Read advance reader review of At the Chinese Table by Carolyn Phillips

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At the Chinese Table

A Memoir with Recipes

by Carolyn Phillips

At the Chinese Table by Carolyn Phillips X
At the Chinese Table by Carolyn Phillips
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  • Published:
    Jun 2021, 304 pages


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There are currently 25 member reviews
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  • Andrea B. (Clinton, WA)
    Chinese Food and Culture
    This book is an unusual combination of memoir and ethnic cuisine discussion. I enjoyed both parts of this book as I love Chinese food and am interested in Chinese culture. Although I have not attempted to cook much Chinese food, I found it interesting to read about both the ingredients and the techniques. I have not tried any of the recipes in this book yet, but I plan to try a couple of the simpler ones with easy to obtain ingredients. Many of the recipes were labor intensive with a variety of ingredients, typical of Chinese food. I now realize that the complicated techniques and many ingredients in a dish were a way to stretch the small amount of meat available to feed an entire family. The author's description of the tastes I found interesting but, of course, I wish I could have tasted the foods that she was describing. I fantasized about a tour of Taiwan with lectures and tastings every day. The addition of cooking classes would be fun for true aficionados of Chinese food, but I fear the complexity of the food preparation might be more time consuming than most would want.

    I found the memoir part of the book engaging and an interesting glimpse into Chinese culture. All cultures seem to have mothers who would like to carefully vet their son's and daughter's choice of spouse. Carolyn's understanding and respect for Chinese food and culture gave her the motivation necessary for her success both as a cook and as a daughter-in-law. Of course, the husband's devotion to Carolyn gave her the support that aided her success in fulfilling these roles.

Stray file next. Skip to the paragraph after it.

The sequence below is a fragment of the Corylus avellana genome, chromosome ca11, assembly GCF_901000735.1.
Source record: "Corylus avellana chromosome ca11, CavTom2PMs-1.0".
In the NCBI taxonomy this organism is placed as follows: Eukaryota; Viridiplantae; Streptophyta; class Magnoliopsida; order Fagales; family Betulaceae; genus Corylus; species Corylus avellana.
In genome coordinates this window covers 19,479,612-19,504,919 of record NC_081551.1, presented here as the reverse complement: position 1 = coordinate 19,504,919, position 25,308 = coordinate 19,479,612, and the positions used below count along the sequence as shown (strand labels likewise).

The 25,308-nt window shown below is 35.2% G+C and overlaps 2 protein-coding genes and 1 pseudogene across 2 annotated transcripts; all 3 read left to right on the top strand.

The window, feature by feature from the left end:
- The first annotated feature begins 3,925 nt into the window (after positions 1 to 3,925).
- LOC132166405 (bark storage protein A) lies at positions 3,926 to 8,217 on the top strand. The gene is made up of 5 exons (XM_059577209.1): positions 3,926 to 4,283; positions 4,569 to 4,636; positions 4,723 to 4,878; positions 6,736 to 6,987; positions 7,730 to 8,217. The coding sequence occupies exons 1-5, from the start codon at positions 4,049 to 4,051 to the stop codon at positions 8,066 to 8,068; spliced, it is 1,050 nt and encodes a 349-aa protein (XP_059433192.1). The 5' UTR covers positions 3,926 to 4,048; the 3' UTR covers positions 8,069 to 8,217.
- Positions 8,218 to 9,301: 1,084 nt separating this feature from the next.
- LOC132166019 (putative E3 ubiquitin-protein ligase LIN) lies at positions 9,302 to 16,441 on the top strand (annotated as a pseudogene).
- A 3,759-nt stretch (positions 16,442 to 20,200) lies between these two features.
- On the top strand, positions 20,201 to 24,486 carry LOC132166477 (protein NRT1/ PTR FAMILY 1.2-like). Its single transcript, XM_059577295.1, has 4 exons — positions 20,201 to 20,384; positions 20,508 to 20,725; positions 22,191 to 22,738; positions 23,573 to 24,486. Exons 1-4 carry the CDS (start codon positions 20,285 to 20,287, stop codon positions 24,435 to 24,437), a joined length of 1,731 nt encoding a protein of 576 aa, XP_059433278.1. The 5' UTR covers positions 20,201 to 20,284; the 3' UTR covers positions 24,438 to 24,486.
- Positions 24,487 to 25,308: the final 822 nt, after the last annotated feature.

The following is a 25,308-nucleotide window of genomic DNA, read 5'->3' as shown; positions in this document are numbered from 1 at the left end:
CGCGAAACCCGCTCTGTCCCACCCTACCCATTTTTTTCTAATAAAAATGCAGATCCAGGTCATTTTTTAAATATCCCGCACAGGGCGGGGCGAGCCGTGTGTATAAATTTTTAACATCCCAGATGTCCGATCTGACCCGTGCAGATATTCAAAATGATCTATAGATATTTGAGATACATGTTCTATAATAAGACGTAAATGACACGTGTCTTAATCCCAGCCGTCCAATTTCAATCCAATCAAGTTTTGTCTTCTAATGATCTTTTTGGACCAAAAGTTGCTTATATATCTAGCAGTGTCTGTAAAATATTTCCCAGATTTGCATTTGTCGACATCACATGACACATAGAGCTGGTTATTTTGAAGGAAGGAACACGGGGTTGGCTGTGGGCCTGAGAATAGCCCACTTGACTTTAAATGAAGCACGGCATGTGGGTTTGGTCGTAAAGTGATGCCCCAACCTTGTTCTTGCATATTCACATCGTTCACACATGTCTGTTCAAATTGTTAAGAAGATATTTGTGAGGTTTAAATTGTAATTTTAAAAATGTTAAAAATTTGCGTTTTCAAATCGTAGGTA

This is a book that will appeal to those who like Chinese food and Chinese culture.
  • Ariel F. (Madison, WI)
    Outstanding memoir/recipe book
    I found this a fascinating read. I was especially impressed that a white woman, who was a minority in that country, learned the language and then married a native. Learning the language, in itself was an accomplishment.Her writing,illustrations, and recipes made it very interesting. The ability to provide details about her life, both the good and bad in Taiwan and mainland China was were fascinating. I appreciated the fact that she included both sides and did not sugarcoat things.
    Definitely worth reading.
  • Jo K. (Saratoga, CA)
    A joy to read
    Carolyn Phillip's memoir with recipes is fascinating and wonderful to read. Her passion and love for the Chinese cultures, cuisines and people is palpable on every page. Her stories are all very interesting and so well written and the illustrations are delightful but I have to say, my favorite parts of the book were the recipes at the end of each chapter. Each was described with such enthusiasm (and advice!) which made them a joy to read and really added to her whole memoir.

    An truly excellent book...I learned so much and I recommend it highly!
  • Vicki -
    Memoir in Food
    If you enjoy memoirs and love food, this is the book for you. Carolyn Phillips, author of the cookbook All Under Heaven, has given us another wonderful book, this one about her time, travel, love and life in Taiwan. Phillips, a white American, initially went to Taiwan as a student on a one year Chinese language immersion program in the late 1970's. One year became many more and soon she was truly immersed in family, food, and friends.

    Each chapter depicts her lessons learned and wisdom gained from the experience described. In addition each chapter ends with recipes related to the food mentioned. From geography to family dynamics Carolyn Phillips covers these topics as if she is a friend telling the reader about her many adventures. She peels away the layers of her culinary memories of her 8 years in Taiwan as if she were stripping an onion or sloughing the skin of a garlic clove. Phillips' words are as tantalizing as her recipes.